So what has this to do with software management? A great deal is the answer. Currently we have a major debate within the software project world about whether we should use waterfall or agile planning and development methods. Much ink has been spilt, and many strong positions taken. Definitely there is a great deal of incommensurabling going on and the triumph of one over the other is not on the horizon, far from it.

The problem for we project managers is that we are often called upon to bridge the gap. To be translators at best, peace makers at worst, between the disputing theologians. In addition we also have to communicate our schedules to senior managers who are steeped in the point value world. "Give me a date when this will finish and the next phase will start" is their usual response to scheduling questions. Iterative development with its vagaries and imprecision is a foreign land to them. Oh, they get the concepts of the method but they can't break free of the point value mind set.

I had an example recently on a database project I'm managing. We are using an iterative approach with scheduled releases of the database. The later releases will be more a case of fine tuning the model rather than major upgrades. The development, testing, and deployment will continue until the main program is completed. The applications that will use the database understand the approach and when they'll be able to use the new code for their development effort.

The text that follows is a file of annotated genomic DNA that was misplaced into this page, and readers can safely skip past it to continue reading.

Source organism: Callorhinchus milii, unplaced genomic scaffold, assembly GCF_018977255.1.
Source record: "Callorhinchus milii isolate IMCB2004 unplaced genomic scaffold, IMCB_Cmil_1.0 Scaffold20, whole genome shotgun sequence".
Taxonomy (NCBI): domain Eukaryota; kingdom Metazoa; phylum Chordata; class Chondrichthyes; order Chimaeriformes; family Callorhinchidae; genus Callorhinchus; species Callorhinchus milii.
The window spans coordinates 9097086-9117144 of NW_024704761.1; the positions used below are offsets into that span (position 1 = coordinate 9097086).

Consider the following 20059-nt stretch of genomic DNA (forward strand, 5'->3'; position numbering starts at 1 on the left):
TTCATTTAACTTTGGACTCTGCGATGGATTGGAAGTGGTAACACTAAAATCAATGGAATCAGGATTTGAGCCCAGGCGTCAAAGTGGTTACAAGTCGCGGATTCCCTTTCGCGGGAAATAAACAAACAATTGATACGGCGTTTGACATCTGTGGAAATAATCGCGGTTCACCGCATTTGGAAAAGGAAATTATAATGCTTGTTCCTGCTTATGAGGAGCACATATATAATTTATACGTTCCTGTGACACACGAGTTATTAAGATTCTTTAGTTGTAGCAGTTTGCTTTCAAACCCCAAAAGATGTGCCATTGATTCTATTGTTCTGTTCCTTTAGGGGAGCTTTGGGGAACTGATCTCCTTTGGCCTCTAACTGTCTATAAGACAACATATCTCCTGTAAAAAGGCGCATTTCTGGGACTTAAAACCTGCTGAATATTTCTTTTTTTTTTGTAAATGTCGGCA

So far so good, the techies understand what's going on. Now we come to the incommensurable part, the executives managing the entire program. They want everything on one chart -as an aside I think PowerPoint has a lot to answer for in the ongoing process of dumbing down corporate executives - everything has to have discrete start and end dates that line up with dependent activities, they want waterfall.  After days of futile discussion, basically talking past each other, I gave them a waterfall version. As they say in the espionage world it was a convenient fiction, all that was missing was the traditional starting and finishing phrases of children's fairy tales. Whether they'll all live happily ever after is debatable, it is a software project after all.

The political learning point of this example is that you need to understand the requirements of all of your audiences and accommodate them as well as you can. Leave them comfortable with their illusions while you manage your project in the most effective manner: Duplicitous yes, politic absolutely!